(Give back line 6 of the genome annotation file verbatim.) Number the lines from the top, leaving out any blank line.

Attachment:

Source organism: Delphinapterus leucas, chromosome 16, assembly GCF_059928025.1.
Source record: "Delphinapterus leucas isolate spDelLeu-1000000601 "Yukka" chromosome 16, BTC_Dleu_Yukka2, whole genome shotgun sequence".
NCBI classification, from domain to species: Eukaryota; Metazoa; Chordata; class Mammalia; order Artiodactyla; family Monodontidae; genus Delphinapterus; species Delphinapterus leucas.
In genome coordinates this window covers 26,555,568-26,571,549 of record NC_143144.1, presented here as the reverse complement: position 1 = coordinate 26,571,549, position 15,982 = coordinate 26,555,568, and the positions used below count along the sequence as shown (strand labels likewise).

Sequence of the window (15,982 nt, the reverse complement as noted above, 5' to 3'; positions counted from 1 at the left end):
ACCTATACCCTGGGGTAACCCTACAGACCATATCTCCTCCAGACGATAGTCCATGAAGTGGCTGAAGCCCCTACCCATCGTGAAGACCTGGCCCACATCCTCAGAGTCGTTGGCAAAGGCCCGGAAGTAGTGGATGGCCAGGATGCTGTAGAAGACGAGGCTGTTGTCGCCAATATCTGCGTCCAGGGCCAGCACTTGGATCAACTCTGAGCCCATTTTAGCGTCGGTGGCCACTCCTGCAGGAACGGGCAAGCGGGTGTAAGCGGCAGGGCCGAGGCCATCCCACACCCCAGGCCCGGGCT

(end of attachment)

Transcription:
ACCTATACCCTGGGGTAACCCTACAGACCATATCTCCTCCAGACGATAGTCCATGAAGTGGCTGAAGCCCCTACCCATCGTGAAGACCTGGCCCACATCCTCAGAGTCGTTGGCAAAGGCCCGGAAGTAGTGGATGGCCAGGATGCTGTAGAAGACGAGGCTGTTGTCGCCAATATCTGCGTCCAGGGCCAGCACTTGGATCAACTCTGAGCCCATTTTAGCGTCGGTGGCCACTCCTGCAGGAACGGGCAAGCGGGTGTAAGCGGCAGGGCCGAGGCCATCCCACACCCCAGGCCCGGGCT